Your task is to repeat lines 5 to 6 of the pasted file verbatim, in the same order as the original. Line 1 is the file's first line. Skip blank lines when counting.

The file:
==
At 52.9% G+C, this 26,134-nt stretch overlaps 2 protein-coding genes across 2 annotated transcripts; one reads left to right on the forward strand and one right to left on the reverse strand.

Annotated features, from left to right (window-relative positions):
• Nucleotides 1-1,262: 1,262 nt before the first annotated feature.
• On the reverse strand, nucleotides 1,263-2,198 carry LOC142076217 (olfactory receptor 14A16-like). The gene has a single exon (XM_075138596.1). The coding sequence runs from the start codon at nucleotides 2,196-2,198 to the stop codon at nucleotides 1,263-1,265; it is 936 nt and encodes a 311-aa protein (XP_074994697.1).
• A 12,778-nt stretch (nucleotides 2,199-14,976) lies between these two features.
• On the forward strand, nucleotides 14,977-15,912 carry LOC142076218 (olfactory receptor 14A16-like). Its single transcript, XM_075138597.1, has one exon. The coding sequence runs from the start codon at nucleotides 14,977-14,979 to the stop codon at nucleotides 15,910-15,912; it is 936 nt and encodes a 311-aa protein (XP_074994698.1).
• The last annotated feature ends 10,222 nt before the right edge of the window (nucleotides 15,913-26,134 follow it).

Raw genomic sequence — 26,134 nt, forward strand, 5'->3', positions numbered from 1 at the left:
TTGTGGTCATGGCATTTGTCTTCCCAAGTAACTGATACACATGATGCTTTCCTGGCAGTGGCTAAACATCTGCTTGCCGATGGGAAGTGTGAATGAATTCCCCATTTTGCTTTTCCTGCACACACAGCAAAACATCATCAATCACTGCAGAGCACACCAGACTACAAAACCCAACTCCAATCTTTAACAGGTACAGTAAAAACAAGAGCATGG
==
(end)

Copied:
• A 12,778-nt stretch (nucleotides 2,199-14,976) lies between these two features.
• On the forward strand, nucleotides 14,977-15,912 carry LOC142076218 (olfactory receptor 14A16-like). Its single transcript, XM_075138597.1, has one exon. The coding sequence runs from the start codon at nucleotides 14,977-14,979 to the stop codon at nucleotides 15,910-15,912; it is 936 nt and encodes a 311-aa protein (XP_074994698.1).